KATEDRA MECHANIKI i INFORMATYKI STOSOWANEJ
Wydział Mechaniczny, Wojskowa Akademia Techniczna
00-908 Warszawa, ul. Gen. Witolda Urbanowicza 2
tel.: +48 261 83-98-49, fax: +48 261 83-93-55, e-mail: kmiis@wat.edu.pl




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Release Gas, Trap CO2




A new promising method of forcing gas from shale rock is underway by a team of Polish scientists. It will use supercooled CO2 that will expand in the hot conditions of shale rock deposits to release natural gas, itself remaining locked underground. Lab work has been done to good results and the method is set to hit the well pads in two years.

ZUZANNA MARCHANT

A PROTOTYPE method of fracturing gas-bearing shale rock with liquid CO2 rather than a mix of water, sand or ceramic proppant and chemicals, has just won PLN 50 million (€11.8 million) financing that could propel it forward to commercial use. The financing comes from a research and development program known as Blue Gas, aimed at the shale gas industry. Despite a recent slowdown in the pace of exploration in Poland, the program keeps going in the hope of supplying best technologies to fit Polish geological conditions.

Blue Gas is a joint undertaking of the National Centre for Research and Development (NCBR) and the Indus-trial Development Agency (ARP). Its focus is on supporting integrated large R&D projects, testing the results on pilot schemes and commercialization of innovative technologies in the area of shale gas extraction. The applications it uses are from research-industrial consortia and need to meet certain criteria. Primarily, they have to design innovative technology related to shale gas extraction, which has to be tested in real conditions. The project leader has to be an entrepreneur interested in implementation of the technology on an actual well pad or along shale gas’s exploration and production chain.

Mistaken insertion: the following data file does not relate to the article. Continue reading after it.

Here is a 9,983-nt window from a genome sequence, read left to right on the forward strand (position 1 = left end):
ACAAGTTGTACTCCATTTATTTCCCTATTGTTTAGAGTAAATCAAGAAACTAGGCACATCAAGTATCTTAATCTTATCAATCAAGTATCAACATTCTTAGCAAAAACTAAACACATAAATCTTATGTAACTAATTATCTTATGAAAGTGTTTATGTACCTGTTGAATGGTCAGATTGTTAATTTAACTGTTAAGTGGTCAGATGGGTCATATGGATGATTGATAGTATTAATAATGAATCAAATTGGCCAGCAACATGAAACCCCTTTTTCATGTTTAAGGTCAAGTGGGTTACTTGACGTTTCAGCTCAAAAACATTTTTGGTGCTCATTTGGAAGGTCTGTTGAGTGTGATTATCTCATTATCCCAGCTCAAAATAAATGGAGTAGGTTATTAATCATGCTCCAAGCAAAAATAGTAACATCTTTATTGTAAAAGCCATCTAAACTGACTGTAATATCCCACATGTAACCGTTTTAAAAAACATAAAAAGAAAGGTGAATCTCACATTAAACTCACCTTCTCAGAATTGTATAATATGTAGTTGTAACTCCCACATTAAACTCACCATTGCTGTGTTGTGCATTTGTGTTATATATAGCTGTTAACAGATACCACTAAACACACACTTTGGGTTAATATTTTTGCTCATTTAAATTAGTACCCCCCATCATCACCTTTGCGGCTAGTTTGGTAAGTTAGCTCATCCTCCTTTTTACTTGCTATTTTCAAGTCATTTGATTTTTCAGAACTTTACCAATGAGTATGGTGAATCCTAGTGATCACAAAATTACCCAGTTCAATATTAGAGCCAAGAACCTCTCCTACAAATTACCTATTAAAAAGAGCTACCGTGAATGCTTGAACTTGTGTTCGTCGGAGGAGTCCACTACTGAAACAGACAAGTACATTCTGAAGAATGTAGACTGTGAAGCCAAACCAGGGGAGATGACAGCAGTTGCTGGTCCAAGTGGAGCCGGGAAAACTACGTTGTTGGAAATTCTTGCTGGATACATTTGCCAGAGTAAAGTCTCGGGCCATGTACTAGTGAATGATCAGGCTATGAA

DIOX4SHELL

Diox4Shell is a technology of using liquid CO2 instead of water and chemicals for hydraulic fracturing. It has been developed beween the Polish oil and gas company PGNiG as project leader, academics from the Military University of Technology (WAT), AGH University of Science and Technology and Warsaw University of Technology who did the research and testing. The team is working under the direction of professor Tadeusz Niezgoda.

“[The technology] involves introducing CO2 into the deposits as a supercritical fluid, or an incredibly cold liquid under low pressure, with low viscosity and high mobility of molecules,” said WAT’s Danuta Miedzińska, one of the leading researchers on the project. “This liquid, due to the temperature in the deposit - above 100 degrees Celsius - expands and causes fracturing,” Ms. Miedzińska said.

“The method is environmentally safe, does not require the use of water and added chemicals, and carries no risk of causing local earthquakes,” Ms. Miedzińska also said. Miedzińska adds that the proposed use of CO2 as supercritical fluid differs from a known technology using CO2 to fracture shale rock. In a method in use for years now, companies use CO2 instead of water, so their fracking is simply pumping huge amounts of the gas, under high pressure, down towards the deposits, which causes fractures and increases the permeability of the rock, which leads to the extraction of gas.

Unfortunately, as Ms. Miedzińska Points out, the drawback is that CO2 goes back, adding to the technology’s carbon footprint.

Diox4Shell works with the quirks of the Polish shale rock, rather than against them, the researcher says, and it effectively traps CO2 in rock.

„We’re using a different physical process. What works in our favor is the process of preferential adsorption CO2 towards CH4 in Polish shale. What it means is that normally most of the shale gas is adsorbed - or 'attached' - to the porous surface of shale rock, but CO2 is able to ‘rip off’ the methane particles and replace them - thus, we have a safe process of storing CO2 and an increase, by as much as by a factor of 4, the amount of ex-tracted methane,” Ms. Miedzińska said.

WHAT’S NEXT?

The Diox4Shell researchers plan to resolve construction problems so that the method would be available to apply in field conditions as soon as possible. This, Ms. Miedzińska believes will take about two years.

“Our work will last two years, starting in December 2014, and its purpose is to design a whole technological process of extracting gas based on our method. It involves a wide variety of work, especially in the lab, such as lowering the costs and the risk of research,” Ms. Miedzińska said. “We plan to resolve construction problems to ensure that this technology is possible to use in real conditions,” she added. The first public presentation of the new method to a wide audience of industry professionals will take place in March 2015, during the Central and Eastern Europe Shale Gas and Oil Summit in Warsaw.






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